Twin Cities dance company Black Label Movement sprang into their third season at the Southern Theater last Friday with the world premiere of artistic director Carl Flink’s Field Songs, a piece examining the effects of urban societies encroaching on rural ones. The production was conceived in collaboration with the BLM “movers,” with a great deal of on-the-spot improvisation. The result is that each performance is a completely unique experience.
Field Songs centers on two areas of the stage, one grassy turf and one paved tile. The directness of the urban vs. rural dichotomy was surprisingly literal, since the avant garde dance troupe generally seem to prefer a bit more mystery. The setting does set the theme in such a way, however, that allows the movers plenty freedom of interpretation. On Friday their interpretations involved a great deal of spastic motion, some cult-like chanting, and what appeared to be barely controlled rage.
|field songs, presented through june 7 at the southern theater, 1420 washington ave. s., minneapolis. for tickets ($22) and information, see southerntheater.org.|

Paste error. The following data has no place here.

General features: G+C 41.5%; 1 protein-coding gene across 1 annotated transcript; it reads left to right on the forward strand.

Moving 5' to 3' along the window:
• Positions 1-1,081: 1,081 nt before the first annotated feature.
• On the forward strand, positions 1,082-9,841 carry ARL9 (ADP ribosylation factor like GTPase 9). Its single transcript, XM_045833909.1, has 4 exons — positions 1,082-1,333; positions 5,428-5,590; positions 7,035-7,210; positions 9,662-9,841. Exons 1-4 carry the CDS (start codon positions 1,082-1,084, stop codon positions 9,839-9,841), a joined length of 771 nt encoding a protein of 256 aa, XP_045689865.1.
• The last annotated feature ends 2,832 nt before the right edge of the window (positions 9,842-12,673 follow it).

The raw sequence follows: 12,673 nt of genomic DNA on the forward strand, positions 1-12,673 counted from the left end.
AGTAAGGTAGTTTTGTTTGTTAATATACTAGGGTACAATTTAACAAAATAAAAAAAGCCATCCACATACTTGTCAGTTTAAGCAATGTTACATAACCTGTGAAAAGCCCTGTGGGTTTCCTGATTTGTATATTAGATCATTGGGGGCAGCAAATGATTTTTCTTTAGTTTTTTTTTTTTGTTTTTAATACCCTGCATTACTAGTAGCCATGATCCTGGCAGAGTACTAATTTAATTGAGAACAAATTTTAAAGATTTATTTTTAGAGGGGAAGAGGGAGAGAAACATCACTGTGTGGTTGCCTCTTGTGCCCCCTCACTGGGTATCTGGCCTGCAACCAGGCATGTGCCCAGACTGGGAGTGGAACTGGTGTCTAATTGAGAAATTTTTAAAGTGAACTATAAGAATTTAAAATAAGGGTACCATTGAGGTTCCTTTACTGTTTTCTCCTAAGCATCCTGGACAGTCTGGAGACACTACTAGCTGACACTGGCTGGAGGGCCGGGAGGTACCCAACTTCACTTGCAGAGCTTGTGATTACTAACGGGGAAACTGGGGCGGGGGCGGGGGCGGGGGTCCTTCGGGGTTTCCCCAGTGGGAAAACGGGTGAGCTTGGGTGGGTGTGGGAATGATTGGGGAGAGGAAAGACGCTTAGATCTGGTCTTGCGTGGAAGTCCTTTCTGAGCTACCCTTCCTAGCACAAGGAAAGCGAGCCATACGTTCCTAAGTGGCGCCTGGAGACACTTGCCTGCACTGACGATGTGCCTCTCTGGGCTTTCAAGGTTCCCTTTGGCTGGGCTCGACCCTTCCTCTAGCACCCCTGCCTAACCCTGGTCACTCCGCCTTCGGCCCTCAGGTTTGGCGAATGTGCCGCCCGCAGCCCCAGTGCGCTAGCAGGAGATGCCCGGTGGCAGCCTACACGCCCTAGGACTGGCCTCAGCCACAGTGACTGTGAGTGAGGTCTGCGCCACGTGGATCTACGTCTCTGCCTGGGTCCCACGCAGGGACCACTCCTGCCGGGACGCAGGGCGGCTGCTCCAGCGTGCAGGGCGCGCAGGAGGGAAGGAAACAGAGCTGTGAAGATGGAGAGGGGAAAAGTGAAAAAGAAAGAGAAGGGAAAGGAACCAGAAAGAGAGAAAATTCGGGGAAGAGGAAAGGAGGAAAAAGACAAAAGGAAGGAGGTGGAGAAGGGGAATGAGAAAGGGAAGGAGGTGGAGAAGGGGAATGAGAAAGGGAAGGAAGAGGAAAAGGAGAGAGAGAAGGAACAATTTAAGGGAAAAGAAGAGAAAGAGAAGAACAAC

Most of the action takes place on the grass, the movers there presumably depicting the rural societies. While the rural dancers twist about in animalistic chaos, on the paved side of the stage a girl serenely tends to plants in a cordoned-off garden while Flink himself calmly lounges nearby. The result appears to equate the rural/urban split with a split between anarchy and order—a theme that doesn’t exactly portray rural societies in the most positive light. Regardless, the movers’ unpredictable motion and turbulent interactions make for an irresistible spectacle—even if at times you feel like you’re watching a funny farm. Local band the Jinnies provide a folksy bluegrass live accompaniment.
BLM’s 2009 season also features works by members Leslie O’Neill and Edward Bruno Oroyan, in addition to two of Flink’s older pieces. O’Neill’s Trigger is described as a dance designed to trigger moments in the audience’s various memories. It features a lone dancer who shuffles around like a walking corpse, which made me think more of The Ring than of any memories from my own life. Oroyan’s piece Golf Ball Hunting is a much more conventional work, featuring five movers’ fast-paced urban-oriented moves over a trip-hop beat. It was also an audience favorite, drawing rousing applause. In addition, Flink’s heartrending pieces Lost Lullabies and A Fractured Narrative for a Sad Ending are performed. The former was inspired by the dichotomy between Flink’s infant child and images of the Iraq War, and the latter by the memories leading up to the death of his sister. Not happy themes, but touchingly portrayed onstage with well-chosen musical accompaniment that includes songs by Bright Eyes and Sigur Rós.
Jon Behm (firstname.lastname@example.org) is a Minneapolis-based photographer and writer. While his specialty is music, Jon has a wide variety of interests that tend to take him all over the Twin Cities on a daily basis.
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